Feel a draft: Finally, we're not sure exactly what it says about how the Nationals' negotiations with Bryce Harper are going, but we're hearing that when other clubs check in to ask about their talks with the No. 1 pick in the draft, the Nationals are already floating the hard line that if they don't get Harper signed, they'd happily take the No. 2 overall pick next year in what's viewed as a much deeper draft.
That's not exactly your classic, upbeat, don't-sweat-it-we'll-get-him-signed kind of talk, considering the Nationals now have less than two weeks to get this deal done. But whether it's spin or an indication that their negotiations with Scott Boras are in a danger zone, it's one more sign that teams are prepared to hang tough with their picks, now that the prospect of some sort of slotting system looms in the next labor deal.
"I'll say this," said an official of one team. "Considering that [Harper] is 17 years old, there's a good chance that No. 2 pick next year gets to the major leagues before Bryce Harper."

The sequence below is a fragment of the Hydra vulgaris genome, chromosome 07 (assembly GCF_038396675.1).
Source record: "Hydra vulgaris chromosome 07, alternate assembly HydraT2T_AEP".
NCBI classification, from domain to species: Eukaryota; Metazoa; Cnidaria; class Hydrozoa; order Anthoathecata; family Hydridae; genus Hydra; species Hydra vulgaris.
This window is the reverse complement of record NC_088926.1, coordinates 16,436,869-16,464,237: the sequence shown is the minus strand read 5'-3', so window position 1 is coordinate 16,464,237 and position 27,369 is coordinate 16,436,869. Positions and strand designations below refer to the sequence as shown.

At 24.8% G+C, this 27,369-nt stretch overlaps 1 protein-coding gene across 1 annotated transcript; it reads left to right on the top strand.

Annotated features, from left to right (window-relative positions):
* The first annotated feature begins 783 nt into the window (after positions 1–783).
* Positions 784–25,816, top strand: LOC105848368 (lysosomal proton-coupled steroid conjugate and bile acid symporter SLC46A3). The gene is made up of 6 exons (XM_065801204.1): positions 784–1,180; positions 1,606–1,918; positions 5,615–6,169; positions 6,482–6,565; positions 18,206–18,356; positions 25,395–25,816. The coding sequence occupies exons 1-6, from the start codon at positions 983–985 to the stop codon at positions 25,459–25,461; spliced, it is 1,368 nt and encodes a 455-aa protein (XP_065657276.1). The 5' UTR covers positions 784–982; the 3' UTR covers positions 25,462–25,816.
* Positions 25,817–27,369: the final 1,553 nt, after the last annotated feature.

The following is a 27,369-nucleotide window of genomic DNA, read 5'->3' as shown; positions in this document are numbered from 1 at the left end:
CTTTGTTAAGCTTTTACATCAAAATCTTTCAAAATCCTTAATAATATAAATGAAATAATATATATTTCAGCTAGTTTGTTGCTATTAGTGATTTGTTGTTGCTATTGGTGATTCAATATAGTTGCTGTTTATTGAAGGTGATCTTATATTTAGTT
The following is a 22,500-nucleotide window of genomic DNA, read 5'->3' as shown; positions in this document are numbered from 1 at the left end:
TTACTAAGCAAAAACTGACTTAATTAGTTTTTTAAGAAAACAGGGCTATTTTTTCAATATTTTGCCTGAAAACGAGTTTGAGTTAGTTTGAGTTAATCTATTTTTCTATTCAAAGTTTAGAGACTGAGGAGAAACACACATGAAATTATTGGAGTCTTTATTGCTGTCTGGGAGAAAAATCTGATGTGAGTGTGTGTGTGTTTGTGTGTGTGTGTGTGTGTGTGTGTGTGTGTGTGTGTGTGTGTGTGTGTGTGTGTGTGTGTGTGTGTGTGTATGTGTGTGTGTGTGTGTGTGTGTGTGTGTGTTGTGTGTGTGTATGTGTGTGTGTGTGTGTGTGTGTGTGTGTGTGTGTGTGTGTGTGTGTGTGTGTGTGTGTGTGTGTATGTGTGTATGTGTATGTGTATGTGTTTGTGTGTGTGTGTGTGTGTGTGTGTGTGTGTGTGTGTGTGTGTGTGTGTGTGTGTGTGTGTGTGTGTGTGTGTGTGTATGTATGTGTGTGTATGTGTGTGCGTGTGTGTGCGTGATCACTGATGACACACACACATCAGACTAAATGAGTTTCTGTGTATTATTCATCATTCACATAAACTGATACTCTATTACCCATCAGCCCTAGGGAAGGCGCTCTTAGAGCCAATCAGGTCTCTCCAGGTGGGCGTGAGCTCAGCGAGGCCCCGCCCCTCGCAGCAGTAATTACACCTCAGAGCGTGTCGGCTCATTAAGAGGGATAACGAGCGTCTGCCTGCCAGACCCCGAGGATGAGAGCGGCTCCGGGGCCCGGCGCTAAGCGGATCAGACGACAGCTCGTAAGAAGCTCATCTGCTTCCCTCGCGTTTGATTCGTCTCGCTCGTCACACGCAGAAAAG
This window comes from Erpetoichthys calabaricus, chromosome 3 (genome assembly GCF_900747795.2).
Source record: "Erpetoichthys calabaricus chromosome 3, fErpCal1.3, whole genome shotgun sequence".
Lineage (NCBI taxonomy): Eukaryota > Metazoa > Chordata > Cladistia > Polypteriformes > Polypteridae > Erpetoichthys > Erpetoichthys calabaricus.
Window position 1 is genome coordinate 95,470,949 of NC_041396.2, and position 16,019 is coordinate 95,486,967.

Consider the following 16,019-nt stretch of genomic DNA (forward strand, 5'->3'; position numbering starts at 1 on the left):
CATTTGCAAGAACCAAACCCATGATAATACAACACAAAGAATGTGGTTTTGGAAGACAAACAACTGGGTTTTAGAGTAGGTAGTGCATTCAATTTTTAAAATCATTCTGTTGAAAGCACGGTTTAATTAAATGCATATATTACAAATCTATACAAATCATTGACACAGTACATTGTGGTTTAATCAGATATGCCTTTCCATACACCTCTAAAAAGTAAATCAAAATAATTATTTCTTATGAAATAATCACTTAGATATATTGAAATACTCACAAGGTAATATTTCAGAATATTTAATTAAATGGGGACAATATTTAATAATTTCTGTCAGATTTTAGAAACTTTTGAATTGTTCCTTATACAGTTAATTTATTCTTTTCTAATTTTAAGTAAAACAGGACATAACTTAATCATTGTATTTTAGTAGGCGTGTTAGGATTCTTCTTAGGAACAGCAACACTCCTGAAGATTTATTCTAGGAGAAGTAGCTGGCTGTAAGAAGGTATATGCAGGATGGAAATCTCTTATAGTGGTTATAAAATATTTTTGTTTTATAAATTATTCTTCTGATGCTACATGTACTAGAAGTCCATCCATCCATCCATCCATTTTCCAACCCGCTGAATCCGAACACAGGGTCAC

The Rumblings Scouting Bureau
Once again this week, we check in with baseball's most incisive scouting minds.
• On Brett Wallace: "I don't get it. He's always in demand. People always want him. But as soon as they get him, they're willing to move him out the door. So what am I missing?
If I was going to hang my hat on a [young hitter] to say, 'This guy will hit in the big leagues,' he'd be right at the top of the list."
• On J.A. Happ: "For me, he's at least a No. 3 starter -- at least. The people who say he's just a fifth starter are people who saw him when he first came up and don't actually watch him. He's better than that. This guy is smart. He has a great feel. And guys swing through his fastball."
• On Kyle Farnsworth: "He's pitched better this year. He's quit trying to pitch like his hair is on fire. I think his stint as a starting pitcher this spring really helped him. It got him to pitch more like a starter. He's slowed things down. He's had a good changeup. He's actually been a usable guy."
Numerology of the Week
6 -- Number of Opening Day starters who have gotten traded in midseason over the last three years: Oswalt, Dan Haren and Westbrook this year; Jake Peavy and Cliff Lee last year; CC Sabathia in 2008.